DECA district competition offers glimpse into business world, emphasizes sociability


Kelly Wei

Coppell High School junior DECA co-presidents Anita Kalahasti and Lekhitha Ammaresh review cue cards in preparation for their event round. On Saturday, DECA members competed in their annual regionals tournament, a business and marketing based competition where the top-ranking 10 percent will advance to state.

Kelly Wei, Staff Writer

1/24/17: Tournament scores and results have been released. 44 out of 48 CHS DECA competitors will be moving on to state, successfully surpassing the team’s initial goal of 90 percent advancement.


Alahari, Swapnika
Ammaresh, Lekhitha
Atluri, Maurya
Bayanmunkh, Sarah
Boppuri, Sruthi
Caldwell, Bharathi
Chamberlain, Richard
Choi, Jihae
Danda, Praseeda
Devanaboyina, Teja
Duong, Alice
Gunna, Shripal
Gutierrez, Michael
Hardiker, Sai
Jain, Aditi
Jangeti, Mahitha
Kalahasti, Anita
Kondapalli, Isha
Kothamasu, Sashank
Lalani, Sana
Lau, Jasmine
Matsumoto, Nowya
McAbee, James
Nomura, Ken
Palavala, Sri
Pandhi, Megh
Patel, Shreya
Rajwani, Almira
Ramasamy, Sahana
Rao, Sahana
Reddy, Manisha
Rupani, Sehrish
Selvaraj, Manoj
Shrikant, Varenya
Syed, Fawaz
Tatapudi, Nihar
Tummuru, Teja
Vanam, Harshith
Velagapudi, Akarsh
Vellaturi, Shruti
Vinluan, Gabriel
Vontivillu, Meena
Wilkinson, Jack
Wu, Alex



GARLAND – For hundreds of competing DECA members within District 11, Saturday was the big day.


The District 11 Texas DECA tournament, a business and marketing based competition for high school students, has dominated the priorities of many Coppell High School contenders.


“[DECA members] are very self-motivated. I don’t do a whole lot of work with them other than checking their work or going over their ideas,” CHS DECA club advisor Richard Chamberlain said. “I’m more of a facilitator.”


North Garland High School, site of the tournament, was bright and bustling with activity, its cafeteria at the center of it all. Competitors who were not immediately engaged in their events occupied this space, where they had the opportunity to prepare for upcoming rounds and speak with teammates.


The competition offers both individual and group events in categories such as Business Finance, Accounting, Principals of Marketing, Sports Marketing, Merchandising and Innovation Plan.


DECA participants compete against those in their unique categories, where they are given a prompt pertaining to their area of specialization and ten minutes to prepare a presentation and speech. Their performance is evaluated by a judge, who gives a score based off of a standardized category rubric. Those who score in the top 10 percent advance to state.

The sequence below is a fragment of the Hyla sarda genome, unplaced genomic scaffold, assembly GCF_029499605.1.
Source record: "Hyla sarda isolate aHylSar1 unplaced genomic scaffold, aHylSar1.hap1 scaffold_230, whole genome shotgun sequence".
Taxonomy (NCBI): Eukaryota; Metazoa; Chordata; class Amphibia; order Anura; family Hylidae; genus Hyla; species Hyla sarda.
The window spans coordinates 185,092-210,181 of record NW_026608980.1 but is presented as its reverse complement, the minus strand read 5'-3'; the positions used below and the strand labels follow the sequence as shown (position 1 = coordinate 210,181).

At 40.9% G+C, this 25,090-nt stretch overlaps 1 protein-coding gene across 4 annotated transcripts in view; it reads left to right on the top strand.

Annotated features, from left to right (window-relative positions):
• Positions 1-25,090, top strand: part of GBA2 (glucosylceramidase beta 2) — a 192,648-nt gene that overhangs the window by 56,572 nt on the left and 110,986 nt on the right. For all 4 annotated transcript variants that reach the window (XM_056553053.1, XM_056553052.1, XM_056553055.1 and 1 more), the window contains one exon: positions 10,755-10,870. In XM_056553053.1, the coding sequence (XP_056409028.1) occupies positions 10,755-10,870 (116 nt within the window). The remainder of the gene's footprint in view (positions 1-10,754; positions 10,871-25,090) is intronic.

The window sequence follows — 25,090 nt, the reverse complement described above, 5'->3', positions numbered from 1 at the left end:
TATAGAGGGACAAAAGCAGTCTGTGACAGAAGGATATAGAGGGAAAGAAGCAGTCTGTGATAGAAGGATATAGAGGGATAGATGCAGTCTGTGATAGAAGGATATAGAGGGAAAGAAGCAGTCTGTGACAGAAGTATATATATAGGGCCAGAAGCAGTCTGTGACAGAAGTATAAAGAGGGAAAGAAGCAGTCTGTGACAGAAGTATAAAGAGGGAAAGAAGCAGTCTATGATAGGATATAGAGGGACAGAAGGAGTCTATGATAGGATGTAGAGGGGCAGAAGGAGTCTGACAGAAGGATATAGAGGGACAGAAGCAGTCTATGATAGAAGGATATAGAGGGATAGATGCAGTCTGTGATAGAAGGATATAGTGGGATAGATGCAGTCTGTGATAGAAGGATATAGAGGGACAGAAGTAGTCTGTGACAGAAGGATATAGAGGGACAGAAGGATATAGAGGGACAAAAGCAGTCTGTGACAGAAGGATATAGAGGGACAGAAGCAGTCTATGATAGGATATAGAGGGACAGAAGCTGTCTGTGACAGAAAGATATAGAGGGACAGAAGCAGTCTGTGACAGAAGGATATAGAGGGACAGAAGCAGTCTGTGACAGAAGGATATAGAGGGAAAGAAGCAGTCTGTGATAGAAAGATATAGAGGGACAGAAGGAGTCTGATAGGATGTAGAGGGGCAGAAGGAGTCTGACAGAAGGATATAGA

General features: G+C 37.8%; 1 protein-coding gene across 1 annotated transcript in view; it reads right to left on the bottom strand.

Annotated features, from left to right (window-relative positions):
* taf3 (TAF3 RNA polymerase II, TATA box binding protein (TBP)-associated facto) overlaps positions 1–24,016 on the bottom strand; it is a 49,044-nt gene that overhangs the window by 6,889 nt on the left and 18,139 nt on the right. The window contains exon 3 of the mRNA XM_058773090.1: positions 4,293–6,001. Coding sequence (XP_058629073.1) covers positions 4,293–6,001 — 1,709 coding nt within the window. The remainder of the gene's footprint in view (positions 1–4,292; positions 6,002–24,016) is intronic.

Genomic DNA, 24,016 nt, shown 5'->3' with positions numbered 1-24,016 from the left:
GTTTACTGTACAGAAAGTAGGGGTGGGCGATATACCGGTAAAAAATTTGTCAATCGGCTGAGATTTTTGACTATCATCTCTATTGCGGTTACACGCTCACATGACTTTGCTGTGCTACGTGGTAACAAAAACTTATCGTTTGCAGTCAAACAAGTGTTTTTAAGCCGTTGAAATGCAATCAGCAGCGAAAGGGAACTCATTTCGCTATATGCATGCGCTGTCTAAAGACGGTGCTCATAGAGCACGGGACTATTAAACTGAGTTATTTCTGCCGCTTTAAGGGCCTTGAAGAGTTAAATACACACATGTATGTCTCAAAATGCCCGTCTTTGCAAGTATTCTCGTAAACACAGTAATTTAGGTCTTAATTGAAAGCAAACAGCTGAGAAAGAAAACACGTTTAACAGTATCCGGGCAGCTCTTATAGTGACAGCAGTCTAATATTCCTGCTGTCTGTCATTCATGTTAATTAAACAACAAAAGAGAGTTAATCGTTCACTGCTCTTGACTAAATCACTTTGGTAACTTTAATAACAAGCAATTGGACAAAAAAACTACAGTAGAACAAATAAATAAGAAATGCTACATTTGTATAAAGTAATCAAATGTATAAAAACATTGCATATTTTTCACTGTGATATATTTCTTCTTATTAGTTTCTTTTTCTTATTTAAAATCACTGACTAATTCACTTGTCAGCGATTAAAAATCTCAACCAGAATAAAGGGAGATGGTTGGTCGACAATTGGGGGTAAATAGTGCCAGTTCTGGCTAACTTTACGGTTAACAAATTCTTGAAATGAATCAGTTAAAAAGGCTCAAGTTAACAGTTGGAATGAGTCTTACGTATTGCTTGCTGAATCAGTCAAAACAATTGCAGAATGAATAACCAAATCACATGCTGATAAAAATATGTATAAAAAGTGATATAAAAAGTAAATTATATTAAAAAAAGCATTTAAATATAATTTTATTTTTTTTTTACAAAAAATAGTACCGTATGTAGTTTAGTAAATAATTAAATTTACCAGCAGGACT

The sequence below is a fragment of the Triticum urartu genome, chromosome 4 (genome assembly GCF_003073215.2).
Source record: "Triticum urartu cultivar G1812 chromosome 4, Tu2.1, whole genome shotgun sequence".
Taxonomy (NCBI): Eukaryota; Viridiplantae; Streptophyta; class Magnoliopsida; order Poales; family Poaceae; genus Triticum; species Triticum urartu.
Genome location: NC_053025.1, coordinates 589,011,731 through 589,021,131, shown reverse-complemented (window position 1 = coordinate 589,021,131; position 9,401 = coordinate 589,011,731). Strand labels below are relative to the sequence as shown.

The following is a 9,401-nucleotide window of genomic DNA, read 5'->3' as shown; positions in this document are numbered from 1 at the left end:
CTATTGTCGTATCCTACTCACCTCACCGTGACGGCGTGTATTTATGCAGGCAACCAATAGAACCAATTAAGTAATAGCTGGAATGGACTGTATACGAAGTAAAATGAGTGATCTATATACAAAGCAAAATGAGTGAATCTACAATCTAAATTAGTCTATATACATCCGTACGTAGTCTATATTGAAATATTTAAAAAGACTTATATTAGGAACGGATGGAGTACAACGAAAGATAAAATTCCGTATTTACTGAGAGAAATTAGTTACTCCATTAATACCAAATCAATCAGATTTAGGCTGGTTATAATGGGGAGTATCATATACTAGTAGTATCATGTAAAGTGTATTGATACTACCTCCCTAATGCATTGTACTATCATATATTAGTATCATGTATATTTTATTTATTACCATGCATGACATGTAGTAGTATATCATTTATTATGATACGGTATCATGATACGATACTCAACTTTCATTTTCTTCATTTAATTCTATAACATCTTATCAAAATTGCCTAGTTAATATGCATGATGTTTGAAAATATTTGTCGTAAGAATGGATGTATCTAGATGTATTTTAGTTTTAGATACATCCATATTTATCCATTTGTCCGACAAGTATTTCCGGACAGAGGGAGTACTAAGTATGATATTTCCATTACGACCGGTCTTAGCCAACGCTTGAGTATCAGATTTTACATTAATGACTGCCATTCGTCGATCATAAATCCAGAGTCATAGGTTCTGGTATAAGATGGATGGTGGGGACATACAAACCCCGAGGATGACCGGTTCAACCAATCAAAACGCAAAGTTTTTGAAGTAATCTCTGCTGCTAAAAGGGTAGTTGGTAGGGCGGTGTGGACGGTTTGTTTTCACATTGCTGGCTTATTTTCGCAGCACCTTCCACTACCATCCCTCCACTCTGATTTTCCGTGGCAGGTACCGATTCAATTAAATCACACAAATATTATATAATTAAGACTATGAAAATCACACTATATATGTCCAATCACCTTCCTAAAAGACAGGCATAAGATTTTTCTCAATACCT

A significant portion of this score is dictated by communication caliber. While the material of the presentation is certainly expected to be of high quality, the manner by which its presenter showcases their content is equally – if not more – important.


“DECA is a lot less academic focus and more real world talking,” Chamberlain said. “We want people that are a little outgoing, maybe a risk-taker. People willing to talk to an adult or judge in a one-on-one circumstance.”


This attitude is encouraged by CHS juniors Anita Kalahasti and Lekhitha Ammaresh, serving this year as DECA’s co-presidents. Their passion and strong rapport has developed naturally over the course of their three years together in the organization.


Tasked with leading club meetings, managing the treasury and communicating with members, amongst other duties, the two work exceptionally well in shouldering the responsibilities of their shared presidency.


This high efficiency relationship has benefitted them greatly in the tournament arena. As long-time competition partners, Kalahasti and Ammaresh advanced to nationals as freshmen, state as sophomores and are hoping to advance once more this year.


Now two deeply passionate individuals who have committed extensive time and energy into DECA, the duo were far less enthusiastic as first-year freshmen members.


“I made her [join DECA],” Kalahasti said jokingly about Ammaresh. “She didn’t want to. Now we’re here.”


Ammaresh recounts the negative and incorrect preconceived notions both of them held about the organization, having once believed its members to be boring, antisocial and simply “not their crowd”.


It was not until over a semester in the club before Ammaresh realized DECA required skillsets beyond the ability to memorize business logistics. Instead, members must exhibit strong social prowess, effective communication skills and a confident, outgoing attitude.


“The first time I finally decided I liked DECA was when we were on our state trip and everyone started singing The Lion King. Horrible harmony, not together, not [in unison],” Ammaresh said.


DECA is hoping to meet its goal of 90 percent advancement to state this year. Having experienced a clean sweep last year, with all 14 members successfully advancing, Chamberlain is confident about their odds.


“It’s looking well,” Chamberlain said. “Ninety percent was a worthy goal, we will either meet it or get pretty close to it.”


Results will be released to Coppell Student Media on Tuesday.


Follow Kelly @kellylinwei